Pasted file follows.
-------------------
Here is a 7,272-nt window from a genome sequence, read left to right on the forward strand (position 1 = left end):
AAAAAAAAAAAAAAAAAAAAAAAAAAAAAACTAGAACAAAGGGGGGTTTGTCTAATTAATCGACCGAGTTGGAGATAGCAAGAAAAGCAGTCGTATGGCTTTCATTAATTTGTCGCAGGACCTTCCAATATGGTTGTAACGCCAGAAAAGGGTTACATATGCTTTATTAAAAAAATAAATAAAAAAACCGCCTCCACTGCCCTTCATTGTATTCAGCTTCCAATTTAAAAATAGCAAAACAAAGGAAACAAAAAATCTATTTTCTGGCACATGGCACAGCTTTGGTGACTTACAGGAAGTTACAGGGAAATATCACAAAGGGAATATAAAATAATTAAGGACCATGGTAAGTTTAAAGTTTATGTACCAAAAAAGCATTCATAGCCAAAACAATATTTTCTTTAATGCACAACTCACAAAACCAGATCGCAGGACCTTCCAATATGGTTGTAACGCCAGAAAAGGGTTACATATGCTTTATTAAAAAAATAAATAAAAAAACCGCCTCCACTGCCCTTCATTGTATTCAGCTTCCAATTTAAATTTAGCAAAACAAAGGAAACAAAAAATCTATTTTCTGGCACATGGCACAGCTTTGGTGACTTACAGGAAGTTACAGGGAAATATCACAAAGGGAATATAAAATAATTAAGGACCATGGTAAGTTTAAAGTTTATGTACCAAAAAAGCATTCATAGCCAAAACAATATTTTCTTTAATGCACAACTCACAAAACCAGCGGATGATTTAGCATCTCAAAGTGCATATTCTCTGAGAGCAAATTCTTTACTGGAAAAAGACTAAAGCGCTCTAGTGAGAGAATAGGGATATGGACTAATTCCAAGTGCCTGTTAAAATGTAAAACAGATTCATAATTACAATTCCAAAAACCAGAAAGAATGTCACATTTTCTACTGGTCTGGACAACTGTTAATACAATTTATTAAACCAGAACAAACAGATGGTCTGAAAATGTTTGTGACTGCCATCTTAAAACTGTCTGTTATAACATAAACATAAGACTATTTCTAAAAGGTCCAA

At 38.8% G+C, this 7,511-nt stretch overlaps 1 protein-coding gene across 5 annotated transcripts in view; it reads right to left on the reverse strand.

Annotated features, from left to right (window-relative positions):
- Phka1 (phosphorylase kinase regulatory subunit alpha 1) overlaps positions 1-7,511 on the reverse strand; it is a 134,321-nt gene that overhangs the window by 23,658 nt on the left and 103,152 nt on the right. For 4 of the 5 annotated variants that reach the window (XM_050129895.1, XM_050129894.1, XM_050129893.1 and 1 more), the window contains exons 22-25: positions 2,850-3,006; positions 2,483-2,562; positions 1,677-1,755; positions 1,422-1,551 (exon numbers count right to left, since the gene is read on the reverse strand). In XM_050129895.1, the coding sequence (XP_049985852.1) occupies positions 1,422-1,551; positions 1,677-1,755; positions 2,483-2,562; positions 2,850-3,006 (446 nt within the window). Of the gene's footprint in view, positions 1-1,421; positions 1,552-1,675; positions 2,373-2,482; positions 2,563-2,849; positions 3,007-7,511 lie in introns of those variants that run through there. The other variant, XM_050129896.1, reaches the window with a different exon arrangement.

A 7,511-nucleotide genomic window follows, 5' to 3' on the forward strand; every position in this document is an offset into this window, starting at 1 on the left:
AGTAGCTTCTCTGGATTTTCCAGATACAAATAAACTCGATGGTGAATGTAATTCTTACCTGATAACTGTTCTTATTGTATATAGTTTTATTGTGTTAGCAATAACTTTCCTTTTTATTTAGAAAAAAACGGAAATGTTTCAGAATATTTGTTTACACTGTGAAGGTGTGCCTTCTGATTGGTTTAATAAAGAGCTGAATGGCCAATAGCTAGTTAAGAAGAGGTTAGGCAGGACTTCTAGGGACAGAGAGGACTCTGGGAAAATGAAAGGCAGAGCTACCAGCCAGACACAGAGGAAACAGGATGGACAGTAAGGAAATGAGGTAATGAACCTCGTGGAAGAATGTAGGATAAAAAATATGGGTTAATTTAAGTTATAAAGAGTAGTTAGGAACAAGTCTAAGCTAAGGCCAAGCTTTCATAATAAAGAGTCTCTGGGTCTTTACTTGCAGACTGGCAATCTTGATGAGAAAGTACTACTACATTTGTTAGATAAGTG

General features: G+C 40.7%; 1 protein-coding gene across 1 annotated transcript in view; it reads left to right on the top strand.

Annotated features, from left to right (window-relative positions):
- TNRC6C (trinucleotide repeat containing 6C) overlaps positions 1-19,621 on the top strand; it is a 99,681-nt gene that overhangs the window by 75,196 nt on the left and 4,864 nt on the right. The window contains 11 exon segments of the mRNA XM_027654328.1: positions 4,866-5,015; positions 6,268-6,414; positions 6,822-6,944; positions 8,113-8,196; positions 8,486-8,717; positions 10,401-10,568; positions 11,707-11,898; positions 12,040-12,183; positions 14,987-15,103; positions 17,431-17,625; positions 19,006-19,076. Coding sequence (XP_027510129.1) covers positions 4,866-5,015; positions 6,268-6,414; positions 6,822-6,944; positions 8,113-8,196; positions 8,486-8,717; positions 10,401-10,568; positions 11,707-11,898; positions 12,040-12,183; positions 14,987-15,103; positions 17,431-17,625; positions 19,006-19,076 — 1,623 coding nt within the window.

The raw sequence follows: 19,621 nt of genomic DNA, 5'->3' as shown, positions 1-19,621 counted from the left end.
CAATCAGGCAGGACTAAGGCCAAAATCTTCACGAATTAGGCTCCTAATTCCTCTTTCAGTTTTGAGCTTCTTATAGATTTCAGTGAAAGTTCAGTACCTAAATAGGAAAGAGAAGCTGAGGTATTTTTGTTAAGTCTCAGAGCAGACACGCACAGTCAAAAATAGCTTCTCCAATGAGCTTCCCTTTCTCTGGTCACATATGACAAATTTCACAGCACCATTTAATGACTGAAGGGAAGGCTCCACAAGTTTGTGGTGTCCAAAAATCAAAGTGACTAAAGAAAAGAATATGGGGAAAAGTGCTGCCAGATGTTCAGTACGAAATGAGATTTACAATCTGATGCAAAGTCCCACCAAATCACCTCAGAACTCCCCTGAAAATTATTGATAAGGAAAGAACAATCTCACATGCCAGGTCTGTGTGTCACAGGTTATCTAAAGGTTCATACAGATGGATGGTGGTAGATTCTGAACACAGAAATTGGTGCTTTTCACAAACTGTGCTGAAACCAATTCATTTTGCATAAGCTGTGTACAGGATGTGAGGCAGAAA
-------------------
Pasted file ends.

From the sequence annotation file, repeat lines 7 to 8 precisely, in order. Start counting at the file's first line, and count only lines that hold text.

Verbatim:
AGTAGCTTCTCTGGATTTTCCAGATACAAATAAACTCGATGGTGAATGTAATTCTTACCTGATAACTGTTCTTATTGTATATAGTTTTATTGTGTTAGCAATAACTTTCCTTTTTATTTAGAAAAAAACGGAAATGTTTCAGAATATTTGTTTACACTGTGAAGGTGTGCCTTCTGATTGGTTTAATAAAGAGCTGAATGGCCAATAGCTAGTTAAGAAGAGGTTAGGCAGGACTTCTAGGGACAGAGAGGACTCTGGGAAAATGAAAGGCAGAGCTACCAGCCAGACACAGAGGAAACAGGATGGACAGTAAGGAAATGAGGTAATGAACCTCGTGGAAGAATGTAGGATAAAAAATATGGGTTAATTTAAGTTATAAAGAGTAGTTAGGAACAAGTCTAAGCTAAGGCCAAGCTTTCATAATAAAGAGTCTCTGGGTCTTTACTTGCAGACTGGCAATCTTGATGAGAAAGTACTACTACATTTGTTAGATAAGTG

General features: G+C 40.7%; 1 protein-coding gene across 1 annotated transcript in view; it reads left to right on the top strand.